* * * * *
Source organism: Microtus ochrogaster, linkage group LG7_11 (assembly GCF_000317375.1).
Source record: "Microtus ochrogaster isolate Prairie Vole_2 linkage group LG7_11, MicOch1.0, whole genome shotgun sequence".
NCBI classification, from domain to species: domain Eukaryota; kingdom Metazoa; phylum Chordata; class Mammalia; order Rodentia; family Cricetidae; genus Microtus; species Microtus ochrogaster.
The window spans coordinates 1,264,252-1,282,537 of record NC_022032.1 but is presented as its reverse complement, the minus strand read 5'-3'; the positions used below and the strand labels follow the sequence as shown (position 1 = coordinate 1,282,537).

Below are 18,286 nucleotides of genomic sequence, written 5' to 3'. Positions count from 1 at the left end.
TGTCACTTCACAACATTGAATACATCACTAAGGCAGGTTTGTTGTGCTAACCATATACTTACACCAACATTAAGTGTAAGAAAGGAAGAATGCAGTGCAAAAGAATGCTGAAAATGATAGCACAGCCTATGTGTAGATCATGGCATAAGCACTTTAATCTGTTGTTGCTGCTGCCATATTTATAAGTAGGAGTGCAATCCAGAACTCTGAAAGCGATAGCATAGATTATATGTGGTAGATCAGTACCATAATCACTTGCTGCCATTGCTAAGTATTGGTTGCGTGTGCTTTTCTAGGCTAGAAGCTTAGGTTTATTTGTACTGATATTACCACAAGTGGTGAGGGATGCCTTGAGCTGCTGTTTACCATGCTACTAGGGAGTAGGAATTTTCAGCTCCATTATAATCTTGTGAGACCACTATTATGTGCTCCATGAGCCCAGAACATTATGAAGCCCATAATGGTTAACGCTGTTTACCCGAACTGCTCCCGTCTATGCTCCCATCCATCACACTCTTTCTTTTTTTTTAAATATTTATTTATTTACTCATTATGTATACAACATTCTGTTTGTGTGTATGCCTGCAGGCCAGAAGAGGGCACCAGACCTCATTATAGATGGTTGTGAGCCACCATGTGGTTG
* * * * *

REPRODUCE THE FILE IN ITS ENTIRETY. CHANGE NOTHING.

Source organism: Microtus ochrogaster, linkage group LG7_11 (assembly GCF_000317375.1).
Source record: "Microtus ochrogaster isolate Prairie Vole_2 linkage group LG7_11, MicOch1.0, whole genome shotgun sequence".
NCBI classification, from domain to species: domain Eukaryota; kingdom Metazoa; phylum Chordata; class Mammalia; order Rodentia; family Cricetidae; genus Microtus; species Microtus ochrogaster.
The window spans coordinates 1,264,252-1,282,537 of record NC_022032.1 but is presented as its reverse complement, the minus strand read 5'-3'; the positions used below and the strand labels follow the sequence as shown (position 1 = coordinate 1,282,537).

Below are 18,286 nucleotides of genomic sequence, written 5' to 3'. Positions count from 1 at the left end.
TGTCACTTCACAACATTGAATACATCACTAAGGCAGGTTTGTTGTGCTAACCATATACTTACACCAACATTAAGTGTAAGAAAGGAAGAATGCAGTGCAAAAGAATGCTGAAAATGATAGCACAGCCTATGTGTAGATCATGGCATAAGCACTTTAATCTGTTGTTGCTGCTGCCATATTTATAAGTAGGAGTGCAATCCAGAACTCTGAAAGCGATAGCATAGATTATATGTGGTAGATCAGTACCATAATCACTTGCTGCCATTGCTAAGTATTGGTTGCGTGTGCTTTTCTAGGCTAGAAGCTTAGGTTTATTTGTACTGATATTACCACAAGTGGTGAGGGATGCCTTGAGCTGCTGTTTACCATGCTACTAGGGAGTAGGAATTTTCAGCTCCATTATAATCTTGTGAGACCACTATTATGTGCTCCATGAGCCCAGAACATTATGAAGCCCATAATGGTTAACGCTGTTTACCCGAACTGCTCCCGTCTATGCTCCCATCCATCACACTCTTTCTTTTTTTTTAAATATTTATTTATTTACTCATTATGTATACAACATTCTGTTTGTGTGTATGCCTGCAGGCCAGAAGAGGGCACCAGACCTCATTATAGATGGTTGTGAGCCACCATGTGGTTG